All such measures make your website more accessible and more SEO-friendly. You can toggle visual enhancements via WordPress customizer, allowing you to preview your modifications before making them live.
3. WP Accessibility Helper
WP Accessibility Helper permits toggling accessibility features from the dashboard and allows to change colors, resize fonts, highlight and underline links, and avoid page styling and animations.
Although this plugin is free, it also comes with a premium version, including bonuses that you miss in a freemium plan and a lot more.
A SaaS, accessiBe enhance web accessibility. It uses AI technology to scan your site for accessibility issues on both ends of your site. Moreover, it learns about your page elements’ purposes and adjusts the alt tags, icons, ARIA attributes, forms, buttons, and more for a more accessible, better user experience.
accessiBe also changes your page structures to make them keyboard-navigable, embracing changing dropdowns, buttons, pop-ups, skip links, and forms. The service process routine scans for content changes, lowering friction when you alter your website.
This free plugin, accessiBe connects its services to our WordPress site.
accessiBe will assist 20% and more visitors having disabilities to access your website easily. It’s trusted to safeguard tens of thousands of small industry leaders and businesses.
One more way the website owners can opt to enhance their site’s accessibility is UserWay, where you can use automation in WordPress. Without changing your site’s code, the AI-assisted scanning service of this website monitors your website for accessibility issues, specifically targeting keyboard-only navigation.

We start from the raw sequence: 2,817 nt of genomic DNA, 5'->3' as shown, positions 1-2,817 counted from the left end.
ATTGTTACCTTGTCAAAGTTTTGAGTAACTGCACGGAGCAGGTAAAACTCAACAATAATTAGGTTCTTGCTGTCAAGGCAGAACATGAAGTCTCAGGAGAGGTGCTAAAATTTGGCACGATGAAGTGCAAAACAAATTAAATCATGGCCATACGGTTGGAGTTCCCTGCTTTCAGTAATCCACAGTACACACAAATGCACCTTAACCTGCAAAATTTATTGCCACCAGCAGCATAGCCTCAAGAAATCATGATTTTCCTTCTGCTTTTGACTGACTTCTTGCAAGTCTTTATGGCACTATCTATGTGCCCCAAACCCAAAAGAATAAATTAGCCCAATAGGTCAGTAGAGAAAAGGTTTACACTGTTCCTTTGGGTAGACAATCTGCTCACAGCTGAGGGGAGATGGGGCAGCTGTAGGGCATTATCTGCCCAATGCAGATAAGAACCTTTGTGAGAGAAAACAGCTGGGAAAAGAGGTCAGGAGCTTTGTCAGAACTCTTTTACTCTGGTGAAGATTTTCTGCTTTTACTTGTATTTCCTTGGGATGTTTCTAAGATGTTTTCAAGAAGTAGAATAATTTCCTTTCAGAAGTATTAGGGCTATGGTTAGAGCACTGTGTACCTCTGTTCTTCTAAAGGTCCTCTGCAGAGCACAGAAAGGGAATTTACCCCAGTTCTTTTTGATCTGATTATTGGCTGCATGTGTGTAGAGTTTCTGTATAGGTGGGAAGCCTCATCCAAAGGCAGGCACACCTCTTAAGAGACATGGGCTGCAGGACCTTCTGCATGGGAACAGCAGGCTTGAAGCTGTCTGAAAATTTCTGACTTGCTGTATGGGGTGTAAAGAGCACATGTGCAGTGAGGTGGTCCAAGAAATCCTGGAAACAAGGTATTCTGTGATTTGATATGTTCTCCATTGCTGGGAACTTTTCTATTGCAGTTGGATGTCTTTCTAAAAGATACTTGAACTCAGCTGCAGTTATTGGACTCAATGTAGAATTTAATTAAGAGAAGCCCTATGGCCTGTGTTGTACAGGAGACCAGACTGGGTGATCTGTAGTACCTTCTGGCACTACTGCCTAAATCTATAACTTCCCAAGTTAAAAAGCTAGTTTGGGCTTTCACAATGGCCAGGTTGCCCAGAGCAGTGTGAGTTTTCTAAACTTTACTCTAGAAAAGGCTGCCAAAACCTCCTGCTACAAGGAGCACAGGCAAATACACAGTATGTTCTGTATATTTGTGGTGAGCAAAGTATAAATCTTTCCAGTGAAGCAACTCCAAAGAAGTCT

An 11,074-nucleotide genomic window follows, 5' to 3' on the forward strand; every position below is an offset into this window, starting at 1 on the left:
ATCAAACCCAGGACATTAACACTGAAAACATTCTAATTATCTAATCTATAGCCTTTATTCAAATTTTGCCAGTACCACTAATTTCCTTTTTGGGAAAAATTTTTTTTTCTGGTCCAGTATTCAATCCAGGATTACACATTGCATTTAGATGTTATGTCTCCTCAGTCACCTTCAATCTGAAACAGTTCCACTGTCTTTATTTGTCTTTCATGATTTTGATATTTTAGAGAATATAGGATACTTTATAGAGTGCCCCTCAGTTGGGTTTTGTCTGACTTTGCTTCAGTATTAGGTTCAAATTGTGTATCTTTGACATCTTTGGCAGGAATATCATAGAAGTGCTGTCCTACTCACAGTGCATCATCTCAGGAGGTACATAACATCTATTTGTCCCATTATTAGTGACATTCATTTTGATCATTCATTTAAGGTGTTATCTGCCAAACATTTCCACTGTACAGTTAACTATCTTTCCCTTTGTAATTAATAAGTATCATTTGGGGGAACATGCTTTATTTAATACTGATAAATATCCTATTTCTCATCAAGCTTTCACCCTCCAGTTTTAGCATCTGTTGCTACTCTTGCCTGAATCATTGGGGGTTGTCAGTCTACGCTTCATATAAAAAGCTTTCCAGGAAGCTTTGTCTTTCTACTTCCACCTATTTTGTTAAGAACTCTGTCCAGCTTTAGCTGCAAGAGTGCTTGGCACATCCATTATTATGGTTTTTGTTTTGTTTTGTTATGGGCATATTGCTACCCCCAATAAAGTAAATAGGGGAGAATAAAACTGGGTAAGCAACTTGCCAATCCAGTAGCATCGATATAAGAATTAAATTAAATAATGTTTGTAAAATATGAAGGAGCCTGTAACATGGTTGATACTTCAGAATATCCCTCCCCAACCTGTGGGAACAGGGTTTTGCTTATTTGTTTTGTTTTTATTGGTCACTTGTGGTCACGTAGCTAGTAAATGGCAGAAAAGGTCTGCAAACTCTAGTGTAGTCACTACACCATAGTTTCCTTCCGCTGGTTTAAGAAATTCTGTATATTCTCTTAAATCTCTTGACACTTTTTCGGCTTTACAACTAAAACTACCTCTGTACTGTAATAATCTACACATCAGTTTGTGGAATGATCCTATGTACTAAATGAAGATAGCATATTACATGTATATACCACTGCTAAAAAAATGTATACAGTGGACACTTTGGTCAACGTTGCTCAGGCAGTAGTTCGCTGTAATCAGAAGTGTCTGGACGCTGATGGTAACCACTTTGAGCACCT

UserWay is a paid subscription service that offers a free widget that makes basic accessibility adjustments to your site. Using it, you can control color contrast, color, focus, keyboard navigation, and more.
6. WP ADA Compliance Check Basic
This free WordPress plugin doesn’t modify your site; rather, it scans it for emerging accessibility issues and crafts reports with instructions to locate them.
Furthermore, it also checks for violations of Section 508 and the WCAG 2.1 LEVEL A/AA Web Accessibility Standards.
WP ADA Compliance Check Basic also holds the caliber to evaluate content as it becomes live so that you can scan your whole site at once.
7. Accessibility Widget
For an easy and quick way to place an accessibility panel on your site, you can use the Accessibility Widget plugin. It’s a free tool that appends an accessibility sidebar widget that permits users to alter the text’s size on the screen. This minimal plugin performs on desktop and mobile screens, and you can pick your text sizes and which page elements you want to get affected by the widget.
8. WP Accessibility Tools & Missing Alt Text Finder
One more simple and effective tool, the WP Accessibility Tools & Missing Alt Text Finder, assists in making your site accessible for users with impairments. Its main feature is a missing alt text finder that evaluates your pages, media library, and posts for images with no alt text and then permits you to add it just with a click easily. Also, you can append description caption text or text via the plugin.
Furthermore, this free plugin embraces a contrast ratio checker, which ensures your pages reach the APA needs for color contrast and an interactive checklist listing WCAG requirements for accessibility.
9. wA11y – The Web Accessibility Toolbox (Last updated 1yr ago)
This WordPress plugin embraces tools to gauge and enhance your website’s accessibility.
wA11y arrives with two primary features, WAVE, and TOTA11Y. The former one is a widely known accessibility evaluation tool that recognizes accessibility problems at any live site. And the latter one is an accessibility toolkit crafted by Khan Academy that checks how well your website houses assistive technologies. It considers standard accessibility inclusions, such as headings, alt text, color contrast, and landmarks.
You don’t need a plugin to reap the benefits of TOTA11Y and WAVE, as this plugin eases the incorporation of both into your WordPress workflow.
How to check websites that are not accessible for people with disabilities?
A website will not be considered fully accessible if it shows one of the following conditions
- No text alternatives for images
- No associated labels for form fields
- No heading structure defined
- Deprecated Marquee has been used
- No keyboard functionality for flash content and drop-down menus